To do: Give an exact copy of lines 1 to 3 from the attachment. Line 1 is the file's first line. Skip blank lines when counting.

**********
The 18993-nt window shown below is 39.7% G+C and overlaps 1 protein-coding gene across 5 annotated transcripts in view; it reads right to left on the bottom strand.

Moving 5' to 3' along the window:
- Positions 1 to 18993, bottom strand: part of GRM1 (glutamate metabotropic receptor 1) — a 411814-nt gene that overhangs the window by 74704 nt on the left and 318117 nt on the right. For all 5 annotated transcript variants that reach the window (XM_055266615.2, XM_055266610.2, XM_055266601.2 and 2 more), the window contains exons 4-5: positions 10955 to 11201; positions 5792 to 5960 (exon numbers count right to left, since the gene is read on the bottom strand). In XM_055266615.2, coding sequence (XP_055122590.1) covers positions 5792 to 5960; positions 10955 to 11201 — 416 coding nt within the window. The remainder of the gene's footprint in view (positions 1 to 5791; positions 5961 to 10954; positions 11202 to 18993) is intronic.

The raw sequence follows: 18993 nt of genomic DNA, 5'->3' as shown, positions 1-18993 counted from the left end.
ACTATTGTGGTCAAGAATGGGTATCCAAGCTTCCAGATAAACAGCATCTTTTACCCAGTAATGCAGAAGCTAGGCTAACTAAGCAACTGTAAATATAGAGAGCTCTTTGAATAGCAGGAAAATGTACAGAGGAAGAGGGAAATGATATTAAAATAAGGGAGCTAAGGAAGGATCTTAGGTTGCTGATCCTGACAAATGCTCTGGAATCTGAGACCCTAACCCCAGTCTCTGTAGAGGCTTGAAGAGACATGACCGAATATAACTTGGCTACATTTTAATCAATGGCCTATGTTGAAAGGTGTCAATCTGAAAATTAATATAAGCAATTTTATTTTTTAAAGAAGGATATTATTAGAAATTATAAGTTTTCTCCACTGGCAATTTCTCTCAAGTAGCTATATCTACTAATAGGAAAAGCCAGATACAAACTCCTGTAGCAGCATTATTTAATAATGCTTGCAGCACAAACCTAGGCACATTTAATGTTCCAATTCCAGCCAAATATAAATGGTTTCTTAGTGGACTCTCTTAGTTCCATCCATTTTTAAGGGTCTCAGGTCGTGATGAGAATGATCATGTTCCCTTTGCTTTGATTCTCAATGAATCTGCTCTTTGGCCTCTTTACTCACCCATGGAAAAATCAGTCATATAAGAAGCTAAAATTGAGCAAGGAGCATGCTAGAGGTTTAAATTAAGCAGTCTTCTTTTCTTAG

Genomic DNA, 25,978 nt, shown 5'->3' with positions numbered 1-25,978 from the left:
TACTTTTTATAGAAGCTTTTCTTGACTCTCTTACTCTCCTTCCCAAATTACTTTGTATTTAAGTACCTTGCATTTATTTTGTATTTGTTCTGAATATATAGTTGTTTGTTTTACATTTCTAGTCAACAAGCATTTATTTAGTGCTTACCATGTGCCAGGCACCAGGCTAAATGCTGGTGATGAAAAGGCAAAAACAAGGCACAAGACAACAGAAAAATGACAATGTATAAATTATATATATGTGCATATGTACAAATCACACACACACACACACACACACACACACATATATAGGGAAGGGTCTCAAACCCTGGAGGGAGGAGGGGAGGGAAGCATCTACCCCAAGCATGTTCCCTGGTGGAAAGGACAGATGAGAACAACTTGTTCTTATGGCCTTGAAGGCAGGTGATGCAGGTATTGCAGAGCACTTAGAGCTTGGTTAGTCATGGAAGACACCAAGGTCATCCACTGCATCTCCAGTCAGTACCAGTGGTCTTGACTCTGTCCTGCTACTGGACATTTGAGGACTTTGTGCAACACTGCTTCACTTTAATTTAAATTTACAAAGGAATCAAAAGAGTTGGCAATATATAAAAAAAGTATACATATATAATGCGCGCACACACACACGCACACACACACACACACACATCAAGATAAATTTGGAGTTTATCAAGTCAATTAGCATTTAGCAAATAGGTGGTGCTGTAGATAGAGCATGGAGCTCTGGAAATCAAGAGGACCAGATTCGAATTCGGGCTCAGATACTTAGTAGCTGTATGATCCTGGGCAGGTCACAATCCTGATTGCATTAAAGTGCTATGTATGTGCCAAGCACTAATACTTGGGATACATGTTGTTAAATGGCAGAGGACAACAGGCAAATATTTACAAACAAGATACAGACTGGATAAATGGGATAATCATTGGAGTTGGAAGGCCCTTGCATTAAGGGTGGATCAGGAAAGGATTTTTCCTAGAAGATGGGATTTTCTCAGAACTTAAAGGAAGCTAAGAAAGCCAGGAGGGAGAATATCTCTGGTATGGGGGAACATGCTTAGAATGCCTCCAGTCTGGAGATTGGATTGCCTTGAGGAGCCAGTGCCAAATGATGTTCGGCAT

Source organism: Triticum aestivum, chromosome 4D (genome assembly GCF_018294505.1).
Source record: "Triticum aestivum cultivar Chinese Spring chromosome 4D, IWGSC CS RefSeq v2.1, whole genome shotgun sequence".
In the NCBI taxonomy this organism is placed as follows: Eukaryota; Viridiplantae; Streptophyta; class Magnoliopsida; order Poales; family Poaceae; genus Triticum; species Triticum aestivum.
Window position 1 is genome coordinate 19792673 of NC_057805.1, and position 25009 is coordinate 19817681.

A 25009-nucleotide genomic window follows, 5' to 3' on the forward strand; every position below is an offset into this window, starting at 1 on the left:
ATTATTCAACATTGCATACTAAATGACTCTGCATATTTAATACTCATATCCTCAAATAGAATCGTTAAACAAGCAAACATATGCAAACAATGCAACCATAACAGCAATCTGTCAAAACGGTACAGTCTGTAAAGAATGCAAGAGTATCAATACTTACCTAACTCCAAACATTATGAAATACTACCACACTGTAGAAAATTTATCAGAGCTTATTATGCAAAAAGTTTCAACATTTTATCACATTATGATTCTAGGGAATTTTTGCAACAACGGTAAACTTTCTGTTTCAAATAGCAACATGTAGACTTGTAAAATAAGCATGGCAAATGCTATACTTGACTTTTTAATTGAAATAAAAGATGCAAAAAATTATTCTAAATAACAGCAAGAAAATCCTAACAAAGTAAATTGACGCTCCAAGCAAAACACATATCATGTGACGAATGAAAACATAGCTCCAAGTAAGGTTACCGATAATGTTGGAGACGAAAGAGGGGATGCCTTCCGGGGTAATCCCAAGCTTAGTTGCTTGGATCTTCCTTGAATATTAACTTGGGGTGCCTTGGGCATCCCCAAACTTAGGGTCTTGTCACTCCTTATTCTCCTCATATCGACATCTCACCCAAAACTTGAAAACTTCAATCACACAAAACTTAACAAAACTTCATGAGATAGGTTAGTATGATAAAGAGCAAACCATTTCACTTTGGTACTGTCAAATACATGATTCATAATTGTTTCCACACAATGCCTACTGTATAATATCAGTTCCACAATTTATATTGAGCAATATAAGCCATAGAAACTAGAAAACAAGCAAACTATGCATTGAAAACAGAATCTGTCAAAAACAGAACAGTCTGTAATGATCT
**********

The 18993-nt window shown below is 39.7% G+C and overlaps 1 protein-coding gene across 5 annotated transcripts in view; it reads right to left on the bottom strand.

Moving 5' to 3' along the window:
- Positions 1 to 18993, bottom strand: part of GRM1 (glutamate metabotropic receptor 1) — a 411814-nt gene that overhangs the window by 74704 nt on the left and 318117 nt on the right. For all 5 annotated transcript variants that reach the window (XM_055266615.2, XM_055266610.2, XM_055266601.2 and 2 more), the window contains exons 4-5: positions 10955 to 11201; positions 5792 to 5960 (exon numbers count right to left, since the gene is read on the bottom strand). In XM_055266615.2, coding sequence (XP_055122590.1) covers positions 5792 to 5960; positions 10955 to 11201 — 416 coding nt within the window. The remainder of the gene's footprint in view (positions 1 to 5791; positions 5961 to 10954; positions 11202 to 18993) is intronic.